Malware on Android Apps Targets Bank Account Info

Fake login screens overlay the original banking one and are triggered when the application is launched and closes after the user fills their personal data. Image from a report by Security Week, 3/10/16.

Fake login screens overlay the original banking one and are triggered when the application is launched and closes after the user fills their personal data. Image from a report by Security Week, 3/10/16.

We work hard to keep you abreast of all the latest ways hackers and digital robbers are trying to steal your identity and your money. The latest is APP-alling in our opinion.

Sitting innocently on Google Play are about a dozen apps imitating banking and payment apps, and designed to get you to download them. The mobile banking applications targeted by the malware include those from Commonwealth Bank and Wells Fargo. The issue of hacker apps isn’t new (at least in tech years). The issue is that Android consumers generally expect Google Play to be a safe location to download apps from, making them that much more dangerous.

According to the Huffington Post, “Google does scan apps for security concerns before making them available to users, but bad actors have found ways to worm around the checks.”

Further complicating data security for Android consumers, ITWire reports that Android’s recent API modifications to allow adware may have allowed malware to sneak in. According to the report, “These threats function by learning what application is operating in the foreground, pushing it to the background, and then pushing a fake lookalike screen to the foreground. This screen looks like a banking application and is used to steal victims' information.”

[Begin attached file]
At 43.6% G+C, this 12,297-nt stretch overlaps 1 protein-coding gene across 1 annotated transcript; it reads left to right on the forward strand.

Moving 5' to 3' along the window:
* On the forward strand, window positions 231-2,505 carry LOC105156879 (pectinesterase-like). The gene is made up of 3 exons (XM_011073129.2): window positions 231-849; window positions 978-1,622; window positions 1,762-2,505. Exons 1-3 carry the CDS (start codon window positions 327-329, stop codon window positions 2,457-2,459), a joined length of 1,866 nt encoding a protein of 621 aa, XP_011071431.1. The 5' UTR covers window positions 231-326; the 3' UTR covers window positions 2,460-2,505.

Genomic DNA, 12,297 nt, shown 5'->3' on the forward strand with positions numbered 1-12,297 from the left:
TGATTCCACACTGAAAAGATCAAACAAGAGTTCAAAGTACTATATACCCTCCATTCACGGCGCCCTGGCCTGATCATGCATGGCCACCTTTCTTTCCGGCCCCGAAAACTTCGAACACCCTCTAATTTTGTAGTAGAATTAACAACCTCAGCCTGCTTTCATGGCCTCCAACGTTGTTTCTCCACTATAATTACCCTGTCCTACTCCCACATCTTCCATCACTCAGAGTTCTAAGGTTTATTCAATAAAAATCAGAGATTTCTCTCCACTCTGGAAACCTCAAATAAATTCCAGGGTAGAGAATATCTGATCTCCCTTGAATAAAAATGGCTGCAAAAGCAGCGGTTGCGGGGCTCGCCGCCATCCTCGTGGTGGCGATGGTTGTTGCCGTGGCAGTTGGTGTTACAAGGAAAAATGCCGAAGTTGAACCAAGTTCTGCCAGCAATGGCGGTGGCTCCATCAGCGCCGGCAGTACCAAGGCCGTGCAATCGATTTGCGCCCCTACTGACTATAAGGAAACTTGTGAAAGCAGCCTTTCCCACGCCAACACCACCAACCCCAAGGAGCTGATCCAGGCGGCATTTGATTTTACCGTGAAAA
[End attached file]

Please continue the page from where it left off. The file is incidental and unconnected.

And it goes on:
Even if the malware slips through, it still needs the consumer to give it permission to take over. Hackers intentionally use information and brands familiar to individual consumers to lower their shield just enough to sneak in. This Trojan Horse approach to manipulating human nature is called “social engineering,” and it’s well worth reading our recent blog, “Social Engineering: Bad People Tricking Good People,” to fully understand how integral it is to data security susceptibility.

One of the most consistent ways to spot a bad app (or email) is spelling errors, bad grammar, etc. If something doesn’t look right – or if your gut tells you something is off – don’t download the app and don’t give an app permission to access your data as it could contain malware.

As always, we will continue to monitor the tech news for the latest tricks so that you’re educated on what to look for. At Sinu, we want you to be well educated in data security because all the walls in the world won’t protect you if you open the door to the wrong person by accident.

For more information about how to keep your data safe, download our whitepaper: Oh, the Humanity! The Role People Play in Data Security.